Woo ster (Noun) A street in the Soho section of New York City. Col lec tive (Noun) Of, relating to, characteristic of, or made by a number of people acting as a group: a collective decision.
For the 1974 film, see Edvard Munch (film) . Edvard Munch ( Norwegian: [ˈɛdvɑʁd ˈmʉŋk] ; [ 1 ] 12 December 1863 – 23 January 1944) [ 2 ] was a Norwegian painter and printmaker whose intensely evocative treatment of psychological themes built upon some of the main tenets of late 19th-century Symbolism and greatly influenced German Expressionism in the early 20th century. One of his most well-known works is The Scream of 1893. [ edit ] Life [ edit ] Childhood Edvard Munch was born in a rustic farmhouse in the village of Ådalsbruk in Løten , to Christian Munch, the son of a priest.
Antoni Gaudí i Cornet ( Catalan pronunciation: [ənˈtɔni ɣəwˈði] ; 25 June 1852–10 June 1926) was a Spanish Catalan architect and figurehead of Catalan Modernism . Gaudí's works reflect his highly individual and distinctive style and are largely concentrated in the Catalan capital of Barcelona , notably his magnum opus , the Sagrada Família . Much of Gaudí's work was marked by his big passions in life: architecture , nature, religion. [ 3 ] Gaudí studied every detail of his creations, integrating into his architecture a series of crafts in which he was skilled: ceramics , stained glass , wrought ironwork forging and carpentry . He introduced new techniques in the treatment of materials, such as trencadís , made of waste ceramic pieces. After a few years under the influence of neo-Gothic art and Oriental techniques, Gaudí became part of the Catalan Modernista movement which was reaching its peak in the late 19th and early 20th centuries.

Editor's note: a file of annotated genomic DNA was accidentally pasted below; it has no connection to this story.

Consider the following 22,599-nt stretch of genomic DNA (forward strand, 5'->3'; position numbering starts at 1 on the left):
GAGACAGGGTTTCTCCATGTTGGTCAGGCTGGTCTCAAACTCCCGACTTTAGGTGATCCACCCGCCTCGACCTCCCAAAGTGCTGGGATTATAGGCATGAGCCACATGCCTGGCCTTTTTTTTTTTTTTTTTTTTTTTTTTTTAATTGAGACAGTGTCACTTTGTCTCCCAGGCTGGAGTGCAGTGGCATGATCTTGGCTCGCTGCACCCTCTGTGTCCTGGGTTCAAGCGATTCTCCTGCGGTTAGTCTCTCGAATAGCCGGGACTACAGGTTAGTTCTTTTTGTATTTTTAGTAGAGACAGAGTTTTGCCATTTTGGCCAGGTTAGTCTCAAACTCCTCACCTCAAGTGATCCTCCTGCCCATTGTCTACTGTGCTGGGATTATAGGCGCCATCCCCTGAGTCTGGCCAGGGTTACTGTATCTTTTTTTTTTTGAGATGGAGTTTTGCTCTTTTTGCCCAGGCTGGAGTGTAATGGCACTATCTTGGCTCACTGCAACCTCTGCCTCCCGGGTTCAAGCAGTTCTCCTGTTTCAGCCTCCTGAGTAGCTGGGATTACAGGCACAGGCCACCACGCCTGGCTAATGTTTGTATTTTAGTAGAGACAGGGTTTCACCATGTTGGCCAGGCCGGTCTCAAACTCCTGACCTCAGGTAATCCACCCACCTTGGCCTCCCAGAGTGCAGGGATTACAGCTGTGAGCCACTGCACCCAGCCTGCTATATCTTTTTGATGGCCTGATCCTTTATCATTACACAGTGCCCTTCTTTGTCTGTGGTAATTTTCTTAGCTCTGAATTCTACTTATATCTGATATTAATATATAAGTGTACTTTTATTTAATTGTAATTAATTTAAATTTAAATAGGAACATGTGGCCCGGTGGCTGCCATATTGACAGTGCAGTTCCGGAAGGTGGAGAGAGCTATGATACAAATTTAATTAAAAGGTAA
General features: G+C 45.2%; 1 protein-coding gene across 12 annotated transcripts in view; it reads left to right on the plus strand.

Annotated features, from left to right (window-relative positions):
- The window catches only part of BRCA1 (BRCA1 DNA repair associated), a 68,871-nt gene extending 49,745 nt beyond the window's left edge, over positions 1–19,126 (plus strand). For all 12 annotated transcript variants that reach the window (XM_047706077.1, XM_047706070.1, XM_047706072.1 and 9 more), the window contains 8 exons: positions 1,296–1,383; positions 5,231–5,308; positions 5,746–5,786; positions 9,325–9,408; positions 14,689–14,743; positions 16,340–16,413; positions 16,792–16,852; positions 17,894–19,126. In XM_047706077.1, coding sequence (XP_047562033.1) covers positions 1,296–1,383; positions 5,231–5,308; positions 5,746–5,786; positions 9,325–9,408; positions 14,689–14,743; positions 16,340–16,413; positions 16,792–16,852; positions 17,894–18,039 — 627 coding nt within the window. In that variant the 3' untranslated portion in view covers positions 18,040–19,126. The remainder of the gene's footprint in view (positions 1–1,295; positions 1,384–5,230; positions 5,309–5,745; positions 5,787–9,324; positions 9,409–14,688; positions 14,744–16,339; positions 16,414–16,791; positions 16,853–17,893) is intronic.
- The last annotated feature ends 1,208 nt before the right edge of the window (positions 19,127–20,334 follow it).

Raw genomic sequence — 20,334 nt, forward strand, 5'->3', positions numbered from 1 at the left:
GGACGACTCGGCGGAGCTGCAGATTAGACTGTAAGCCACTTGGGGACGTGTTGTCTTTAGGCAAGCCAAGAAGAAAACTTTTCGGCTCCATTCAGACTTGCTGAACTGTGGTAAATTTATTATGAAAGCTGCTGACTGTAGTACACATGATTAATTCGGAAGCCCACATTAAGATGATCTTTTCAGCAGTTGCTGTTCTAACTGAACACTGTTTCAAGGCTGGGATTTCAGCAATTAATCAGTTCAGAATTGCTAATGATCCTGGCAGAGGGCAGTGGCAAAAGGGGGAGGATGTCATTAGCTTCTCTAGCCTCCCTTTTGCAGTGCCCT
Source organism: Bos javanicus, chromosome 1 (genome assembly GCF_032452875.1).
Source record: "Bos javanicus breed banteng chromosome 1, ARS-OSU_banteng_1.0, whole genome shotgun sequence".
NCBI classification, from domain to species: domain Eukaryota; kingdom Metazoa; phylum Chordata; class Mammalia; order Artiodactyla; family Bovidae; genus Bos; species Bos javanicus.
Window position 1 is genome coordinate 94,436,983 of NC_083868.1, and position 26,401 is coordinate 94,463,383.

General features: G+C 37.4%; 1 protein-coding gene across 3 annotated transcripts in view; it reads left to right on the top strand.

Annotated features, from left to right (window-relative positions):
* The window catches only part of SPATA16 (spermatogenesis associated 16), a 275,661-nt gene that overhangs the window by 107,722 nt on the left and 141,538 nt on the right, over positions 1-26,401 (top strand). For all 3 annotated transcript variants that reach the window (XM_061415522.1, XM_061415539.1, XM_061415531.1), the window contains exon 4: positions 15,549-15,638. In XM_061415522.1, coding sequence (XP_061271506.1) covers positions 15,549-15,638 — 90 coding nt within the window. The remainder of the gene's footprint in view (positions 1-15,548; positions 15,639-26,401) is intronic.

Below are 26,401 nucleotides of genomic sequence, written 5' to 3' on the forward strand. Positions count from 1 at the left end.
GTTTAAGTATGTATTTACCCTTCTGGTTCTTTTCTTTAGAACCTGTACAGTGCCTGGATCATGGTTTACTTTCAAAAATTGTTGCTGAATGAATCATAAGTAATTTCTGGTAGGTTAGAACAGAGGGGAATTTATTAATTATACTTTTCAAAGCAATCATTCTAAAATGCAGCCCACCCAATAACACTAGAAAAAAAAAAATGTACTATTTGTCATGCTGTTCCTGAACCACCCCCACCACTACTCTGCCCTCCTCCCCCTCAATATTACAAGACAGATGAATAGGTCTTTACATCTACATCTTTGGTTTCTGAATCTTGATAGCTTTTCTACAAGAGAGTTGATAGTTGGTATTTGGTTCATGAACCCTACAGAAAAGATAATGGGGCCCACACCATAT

Expressionism was a modernist movement , initially in poetry and painting, originating in Germany at the beginning of the 20th century. Its typical trait is to present the world solely from a subjective perspective, distorting it radically for emotional effect in order to evoke moods or ideas. [ 1 ] [ 2 ] Expressionist artists sought to express meaning [ 3 ] or emotional experience rather than physical reality. [ 3 ] [ 4 ] Expressionism was developed as an avant-garde style before the First World War. It remained popular during the Weimar Republic , [ 1 ] particularly in Berlin.